There are plans for billboards, bus ads, notices in their dollar stores, television and radio ads, all about the power of reading. Randell M. Bynum, who is coordinating the outreach, says “When the show comes on in January, these communities will have already been primed to the importance of reading and bombarded with resources.”
Ms. Bynum, the production team and cast members, have been testing strategies at P.S. 188 on Houston Street in the Lower East Side.
A group of that school’s students first- through fourth-graders recently screened a 30-minute demonstration of the series. It included a music-video tribute to the transformational power of the silent E, the sneaky letter that can turn cap into cape and at into ate.
Music for the series will come from three people involved in the Broadway rap-salsa-pop musical “In the Heights”: the director Thomas Kail, the co-arranger and orchestrator Bill Sherman and the actor Christopher Jackson.
The beat-box artist Shockwave (Chris Sullivan) is in a class by himself. Besides slinging hash at the Electric Diner, he speaks in one-word bursts only — no sentences — and appears in guises like the old show’s gorilla and a butcher who cleaves words.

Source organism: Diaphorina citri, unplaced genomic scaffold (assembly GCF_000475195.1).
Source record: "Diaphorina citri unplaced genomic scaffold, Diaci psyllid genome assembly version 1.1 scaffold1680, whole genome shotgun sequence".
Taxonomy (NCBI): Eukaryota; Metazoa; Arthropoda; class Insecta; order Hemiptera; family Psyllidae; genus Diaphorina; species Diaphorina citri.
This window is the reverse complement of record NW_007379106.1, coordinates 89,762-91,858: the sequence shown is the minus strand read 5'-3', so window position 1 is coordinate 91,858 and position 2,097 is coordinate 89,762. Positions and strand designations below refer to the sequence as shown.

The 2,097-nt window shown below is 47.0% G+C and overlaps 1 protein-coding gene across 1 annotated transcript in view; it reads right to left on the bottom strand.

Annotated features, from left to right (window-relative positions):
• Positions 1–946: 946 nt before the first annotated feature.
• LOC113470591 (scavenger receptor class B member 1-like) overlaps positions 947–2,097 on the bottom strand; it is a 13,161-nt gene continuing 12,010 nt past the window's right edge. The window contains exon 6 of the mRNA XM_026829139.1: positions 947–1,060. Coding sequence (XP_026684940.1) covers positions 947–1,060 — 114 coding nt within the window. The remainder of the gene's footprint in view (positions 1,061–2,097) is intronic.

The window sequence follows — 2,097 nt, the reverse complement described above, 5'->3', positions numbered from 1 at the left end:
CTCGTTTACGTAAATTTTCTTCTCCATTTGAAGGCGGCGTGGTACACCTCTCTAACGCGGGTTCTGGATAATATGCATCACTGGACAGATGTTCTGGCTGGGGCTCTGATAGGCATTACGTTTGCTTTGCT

But it is his D.J. routine that may be heard being mimicked on playgrounds next year. He appears to be scratching syllables from dueling turntables to form words. It all emanates from his “bruh-bruh-AIN, bruh-bruh-AIN, brain.”
The producers hope the show can help solve a huge problem: struggling students hit a wall in fourth grade. That is the turning point — from then on school is no longer about learning to read, but reading to learn.
source: NY Times article by Michael Davis on 5/12/08. www.nytimes.com